Marketing bundles are disgusting like dirty martinis
I love martinis but please keep them clean and uncontaminated by dirty fluids that violate the clear pristine gin and vermouth mixture. I don’t mind if you put 4 symmetrically organized olives on a skewer in it because they are gone before any real contamination can occur — I love olives but hate the juice.
I feel the same way about bundling and the way it is practised in the marketing world today.
Bundling is commonly used by most organizations — add a number of products together and give the customer a discount.
Combine two products and get 10% off the total price for both; take 3 products and the discount goes up to 15%. The more you buy, the more you save. A pretty simple idea.
To me, however, bundling practised in this manner is like a mixing a dirty martini.
It contaminates and dilutes the basic marketing tenet that says price should be a direct function of value; the greater the value, the higher the price.
And, conversely, the lower the value, the lower the price.
I’m not aware of any marketing principle that advocates increasing the value of an offering and then reducing the price.
Even if economies of scale and scope were in play, the right thing to do would be to maintain price levels and reflect the benefits of the lower costs in increased margins.
But rarely does merely selling two products together materially drive cost down; bundling isn’t physical integration.
Combine long distance service and internet service on a customer’s bill, and the telecom company doesn’t realize any measurable cost savings as a result of the combination yet the customer gets a discount for signing up to two communications products.
It’s an illusion
And it’s a pipe dream to believe that lower bundle prices stimulate long term demand and increase revenues. Combined billing for long distance plus internet service doesn’t stimulate usage of either.
I’ve had home phone, long distance, internet and TV services bundled together for years, but still treat each one separate and distinct from a consumption point of view — my usage hasn’t changed for any one of them.
The customer loves getting the discounts but no real value is created for the organization. In my former CMO days, I was skeptical to the point of a non-believer of bundling activity — I viewed it as lazy marketing and slight of hand.
Bundling drives marketing creativity to zero
It’s a no brainer — it doesn’t take a marketing graduate — to add and bill two services together and apply a discount.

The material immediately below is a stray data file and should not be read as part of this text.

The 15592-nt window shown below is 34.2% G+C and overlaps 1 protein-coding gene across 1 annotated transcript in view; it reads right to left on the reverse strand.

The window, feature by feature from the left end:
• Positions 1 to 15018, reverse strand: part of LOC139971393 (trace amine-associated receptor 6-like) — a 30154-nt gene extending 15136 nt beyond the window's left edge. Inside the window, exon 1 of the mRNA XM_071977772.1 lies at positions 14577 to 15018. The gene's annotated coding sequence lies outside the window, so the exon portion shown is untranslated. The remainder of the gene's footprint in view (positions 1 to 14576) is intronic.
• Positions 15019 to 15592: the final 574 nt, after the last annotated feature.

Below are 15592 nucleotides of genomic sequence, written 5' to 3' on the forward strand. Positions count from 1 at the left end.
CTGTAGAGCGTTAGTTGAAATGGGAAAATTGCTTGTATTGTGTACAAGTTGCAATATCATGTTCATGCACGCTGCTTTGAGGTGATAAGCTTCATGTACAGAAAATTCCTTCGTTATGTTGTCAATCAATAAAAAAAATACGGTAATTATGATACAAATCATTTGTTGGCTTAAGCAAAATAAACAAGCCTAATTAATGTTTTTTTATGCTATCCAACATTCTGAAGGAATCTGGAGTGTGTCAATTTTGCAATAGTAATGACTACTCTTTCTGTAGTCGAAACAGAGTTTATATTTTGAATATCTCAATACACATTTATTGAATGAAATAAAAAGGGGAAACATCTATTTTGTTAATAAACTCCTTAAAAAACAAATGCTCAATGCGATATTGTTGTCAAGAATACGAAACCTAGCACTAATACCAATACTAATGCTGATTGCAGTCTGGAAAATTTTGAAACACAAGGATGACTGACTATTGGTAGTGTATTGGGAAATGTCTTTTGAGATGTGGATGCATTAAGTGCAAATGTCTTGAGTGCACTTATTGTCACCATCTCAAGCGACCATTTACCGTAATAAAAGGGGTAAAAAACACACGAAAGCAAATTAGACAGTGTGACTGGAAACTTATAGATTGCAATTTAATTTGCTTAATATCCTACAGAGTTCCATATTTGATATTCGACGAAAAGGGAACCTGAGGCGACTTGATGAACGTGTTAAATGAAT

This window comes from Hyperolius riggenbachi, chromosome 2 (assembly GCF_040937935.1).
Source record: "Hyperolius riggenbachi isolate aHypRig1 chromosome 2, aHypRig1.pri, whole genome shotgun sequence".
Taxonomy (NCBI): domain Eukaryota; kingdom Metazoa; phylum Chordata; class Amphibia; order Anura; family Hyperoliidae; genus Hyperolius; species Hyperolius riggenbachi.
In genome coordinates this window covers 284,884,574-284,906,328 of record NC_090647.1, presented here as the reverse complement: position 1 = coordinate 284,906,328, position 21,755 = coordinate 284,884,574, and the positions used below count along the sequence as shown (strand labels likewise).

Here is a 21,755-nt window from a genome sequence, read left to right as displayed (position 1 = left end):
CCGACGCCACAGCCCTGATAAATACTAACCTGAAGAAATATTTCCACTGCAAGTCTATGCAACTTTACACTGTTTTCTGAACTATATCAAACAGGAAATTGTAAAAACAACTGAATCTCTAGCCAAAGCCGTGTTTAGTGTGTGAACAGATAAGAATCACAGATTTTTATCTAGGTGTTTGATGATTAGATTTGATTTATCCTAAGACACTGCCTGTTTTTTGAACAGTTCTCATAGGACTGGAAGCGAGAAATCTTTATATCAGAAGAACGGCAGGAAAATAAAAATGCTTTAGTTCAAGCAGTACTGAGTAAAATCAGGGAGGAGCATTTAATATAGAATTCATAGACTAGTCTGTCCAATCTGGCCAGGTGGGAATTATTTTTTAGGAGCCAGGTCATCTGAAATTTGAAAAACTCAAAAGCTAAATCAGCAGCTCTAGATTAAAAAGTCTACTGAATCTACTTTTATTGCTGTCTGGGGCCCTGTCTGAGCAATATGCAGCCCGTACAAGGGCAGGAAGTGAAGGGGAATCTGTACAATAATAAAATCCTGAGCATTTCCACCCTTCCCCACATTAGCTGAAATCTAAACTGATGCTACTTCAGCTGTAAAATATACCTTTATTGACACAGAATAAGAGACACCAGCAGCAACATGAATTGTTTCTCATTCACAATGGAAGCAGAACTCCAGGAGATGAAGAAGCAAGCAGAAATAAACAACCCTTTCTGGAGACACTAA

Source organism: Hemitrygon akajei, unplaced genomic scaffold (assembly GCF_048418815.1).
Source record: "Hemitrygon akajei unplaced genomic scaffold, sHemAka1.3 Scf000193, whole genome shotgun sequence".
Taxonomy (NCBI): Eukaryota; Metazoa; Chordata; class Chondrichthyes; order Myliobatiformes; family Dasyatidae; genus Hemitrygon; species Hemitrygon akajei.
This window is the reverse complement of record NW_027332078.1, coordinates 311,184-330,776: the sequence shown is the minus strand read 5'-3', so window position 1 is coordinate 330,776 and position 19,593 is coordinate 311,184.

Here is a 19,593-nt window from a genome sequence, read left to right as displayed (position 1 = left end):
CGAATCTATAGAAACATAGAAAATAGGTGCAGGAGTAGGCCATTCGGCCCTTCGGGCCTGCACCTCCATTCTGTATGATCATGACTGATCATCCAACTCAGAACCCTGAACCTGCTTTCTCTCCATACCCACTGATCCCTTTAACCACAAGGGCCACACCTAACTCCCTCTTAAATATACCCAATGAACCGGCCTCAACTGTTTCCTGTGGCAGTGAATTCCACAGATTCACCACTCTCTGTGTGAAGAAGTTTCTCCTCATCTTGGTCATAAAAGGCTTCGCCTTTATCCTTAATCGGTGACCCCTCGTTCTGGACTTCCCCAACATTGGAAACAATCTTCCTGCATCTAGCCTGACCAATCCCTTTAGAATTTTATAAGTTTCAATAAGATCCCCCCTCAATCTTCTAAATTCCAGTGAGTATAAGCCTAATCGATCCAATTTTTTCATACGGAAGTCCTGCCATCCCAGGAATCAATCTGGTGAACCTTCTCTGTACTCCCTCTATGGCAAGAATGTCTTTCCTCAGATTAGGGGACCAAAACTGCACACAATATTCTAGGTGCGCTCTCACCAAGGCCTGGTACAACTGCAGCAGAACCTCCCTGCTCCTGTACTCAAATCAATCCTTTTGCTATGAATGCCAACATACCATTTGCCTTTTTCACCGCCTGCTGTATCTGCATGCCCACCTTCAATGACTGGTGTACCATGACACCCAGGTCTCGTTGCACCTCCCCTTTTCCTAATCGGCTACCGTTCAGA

What talent does it take to do that? What value proposition does the addition produce other than a lower price?
When long distance and internet service are sold together, what unique communications value is created by the synergy between the two services other than a price discount? Right. Nada.
Marketing professionals should be motivated to create new packaged solutions that seamlessly integrate a number of product elements and apply premium — not discounted — prices that reflect the added value created by the package.
Bundling ignores basic pricing principles
The function of price is to value the exchange between an individual and an organization that satisfies each party to the transaction. A successful value exchange leaves the customer happy with the money they have spent for the benefits they have received ; the company is better off because they realize an acceptable margin.
It’s easy to offer volume discounts but it completely ignores the impact it has on profitability. You can’t sell a martini if it doesn’t make money.
Do you really think a discount should be offered if you buy two drinks? Never seen a two-fer on martinis.
Bundling gains no competitive advantage
All marketing teams think by offering bundles they create customer loyalty; that by offering reduced prices for volume, customers will decide to stay with the organization forever.
Not true. People are fickle when it comes to price and will go wherever the lowest price is offered.
The reality is that most competitors offer bundles and therefore competitive advantage is conferred on no one. All the banks use bundling, all the telecom companies offer them — every sector is represented in the bundling dysfunction.
Bundling gives customers the wrong message
Increase the number of products provided and get a price savings is exactly the wrong message that should be given to the market.
In life the more value you receive the higher price you expect to pay. In martinis, the better the gin, the higher price for the martini — bar stock gin is sold at a lower price than Brockmans.
Bundling screws them over
Customers deserve more value that satisfies their overall wants and desires and we should be doing it at prices that reflect the value they perceive they’re receiving.
This preoccupation with discount bundling is a distraction to the marketing profession from what they should be practising.
Bundling is a red herring; it’s olive juice that screws up a perfectly good martini.
What people really want are integrated packages that satisfy a broad range of what they covet. Packages that reflect their lifestyle, for example, that might seamlessly integrate elements like a vacation, meal, wine, snuba and a car rental or if it’s a business, elements like sales training, CRM apps and logistics assistance.
Bundling is marketing’s dirty martini; it muddies the waters of good marketing.
Let’s get back to the basics — create more value for customers and charge premium prices that reflect it.
Roy Osing () is a former President and CMO with over 33 years of leadership experience covering all the major business functions including business strategy, marketing, sales, customer service and people development. He is a blogger, content marketer, educator, coach, adviser and the author of the book series .